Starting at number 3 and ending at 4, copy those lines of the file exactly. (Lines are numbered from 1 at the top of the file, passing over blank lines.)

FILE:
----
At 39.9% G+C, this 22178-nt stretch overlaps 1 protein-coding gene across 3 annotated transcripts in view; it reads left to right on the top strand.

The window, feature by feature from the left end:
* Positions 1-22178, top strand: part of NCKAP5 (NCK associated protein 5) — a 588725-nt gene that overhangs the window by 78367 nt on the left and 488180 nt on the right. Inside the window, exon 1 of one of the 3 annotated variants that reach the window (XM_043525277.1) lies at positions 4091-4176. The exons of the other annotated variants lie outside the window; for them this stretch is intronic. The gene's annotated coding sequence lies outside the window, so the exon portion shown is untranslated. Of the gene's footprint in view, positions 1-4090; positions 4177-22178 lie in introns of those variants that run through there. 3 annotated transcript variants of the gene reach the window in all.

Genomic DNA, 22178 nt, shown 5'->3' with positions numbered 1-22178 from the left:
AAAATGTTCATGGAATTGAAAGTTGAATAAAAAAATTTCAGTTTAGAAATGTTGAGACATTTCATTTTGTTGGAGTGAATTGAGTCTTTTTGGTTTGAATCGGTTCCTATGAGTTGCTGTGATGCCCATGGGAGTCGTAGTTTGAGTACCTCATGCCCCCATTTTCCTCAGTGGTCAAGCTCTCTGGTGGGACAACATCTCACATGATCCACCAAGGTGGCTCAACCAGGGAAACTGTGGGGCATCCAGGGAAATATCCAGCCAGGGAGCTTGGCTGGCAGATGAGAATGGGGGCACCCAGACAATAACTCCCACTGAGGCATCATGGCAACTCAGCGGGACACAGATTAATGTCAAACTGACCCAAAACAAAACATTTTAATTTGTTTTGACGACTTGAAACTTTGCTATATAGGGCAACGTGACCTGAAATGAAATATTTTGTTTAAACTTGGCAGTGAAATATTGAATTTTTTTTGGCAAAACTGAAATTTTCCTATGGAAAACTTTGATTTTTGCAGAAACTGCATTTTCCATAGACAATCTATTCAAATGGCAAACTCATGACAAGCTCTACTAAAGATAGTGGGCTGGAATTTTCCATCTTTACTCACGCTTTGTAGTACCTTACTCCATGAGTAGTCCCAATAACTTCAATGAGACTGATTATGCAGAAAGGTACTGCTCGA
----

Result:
* Positions 1-22178, top strand: part of NCKAP5 (NCK associated protein 5) — a 588725-nt gene that overhangs the window by 78367 nt on the left and 488180 nt on the right. Inside the window, exon 1 of one of the 3 annotated variants that reach the window (XM_043525277.1) lies at positions 4091-4176. The exons of the other annotated variants lie outside the window; for them this stretch is intronic. The gene's annotated coding sequence lies outside the window, so the exon portion shown is untranslated. Of the gene's footprint in view, positions 1-4090; positions 4177-22178 lie in introns of those variants that run through there. 3 annotated transcript variants of the gene reach the window in all.

Genomic DNA, 22178 nt, shown 5'->3' with positions numbered 1-22178 from the left: